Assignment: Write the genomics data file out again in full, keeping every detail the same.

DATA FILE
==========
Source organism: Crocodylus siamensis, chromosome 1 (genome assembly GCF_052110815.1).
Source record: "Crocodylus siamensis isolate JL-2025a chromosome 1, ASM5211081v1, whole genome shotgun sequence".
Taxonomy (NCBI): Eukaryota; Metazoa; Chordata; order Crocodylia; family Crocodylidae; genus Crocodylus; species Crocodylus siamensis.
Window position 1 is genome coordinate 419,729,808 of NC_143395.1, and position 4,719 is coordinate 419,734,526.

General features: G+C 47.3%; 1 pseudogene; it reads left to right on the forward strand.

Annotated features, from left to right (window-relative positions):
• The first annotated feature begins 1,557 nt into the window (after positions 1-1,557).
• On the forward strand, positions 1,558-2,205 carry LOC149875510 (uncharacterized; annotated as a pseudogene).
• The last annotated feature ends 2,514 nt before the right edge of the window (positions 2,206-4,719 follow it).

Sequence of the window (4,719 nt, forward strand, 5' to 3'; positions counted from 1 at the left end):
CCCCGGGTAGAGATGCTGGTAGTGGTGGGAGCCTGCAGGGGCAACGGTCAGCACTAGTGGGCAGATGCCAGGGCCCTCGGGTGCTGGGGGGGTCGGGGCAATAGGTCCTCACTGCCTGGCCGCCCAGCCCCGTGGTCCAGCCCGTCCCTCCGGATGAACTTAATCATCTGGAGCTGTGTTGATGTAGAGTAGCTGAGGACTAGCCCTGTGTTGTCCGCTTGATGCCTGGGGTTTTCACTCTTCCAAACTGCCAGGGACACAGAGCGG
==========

Source organism: Crocodylus siamensis, chromosome 1 (genome assembly GCF_052110815.1).
Source record: "Crocodylus siamensis isolate JL-2025a chromosome 1, ASM5211081v1, whole genome shotgun sequence".
Taxonomy (NCBI): Eukaryota; Metazoa; Chordata; order Crocodylia; family Crocodylidae; genus Crocodylus; species Crocodylus siamensis.
Window position 1 is genome coordinate 419,729,808 of NC_143395.1, and position 4,719 is coordinate 419,734,526.

General features: G+C 47.3%; 1 pseudogene; it reads left to right on the forward strand.

Annotated features, from left to right (window-relative positions):
• The first annotated feature begins 1,557 nt into the window (after positions 1-1,557).
• On the forward strand, positions 1,558-2,205 carry LOC149875510 (uncharacterized; annotated as a pseudogene).
• The last annotated feature ends 2,514 nt before the right edge of the window (positions 2,206-4,719 follow it).

Sequence of the window (4,719 nt, forward strand, 5' to 3'; positions counted from 1 at the left end):
CCCCGGGTAGAGATGCTGGTAGTGGTGGGAGCCTGCAGGGGCAACGGTCAGCACTAGTGGGCAGATGCCAGGGCCCTCGGGTGCTGGGGGGGTCGGGGCAATAGGTCCTCACTGCCTGGCCGCCCAGCCCCGTGGTCCAGCCCGTCCCTCCGGATGAACTTAATCATCTGGAGCTGTGTTGATGTAGAGTAGCTGAGGACTAGCCCTGTGTTGTCCGCTTGATGCCTGGGGTTTTCACTCTTCCAAACTGCCAGGGACACAGAGCGG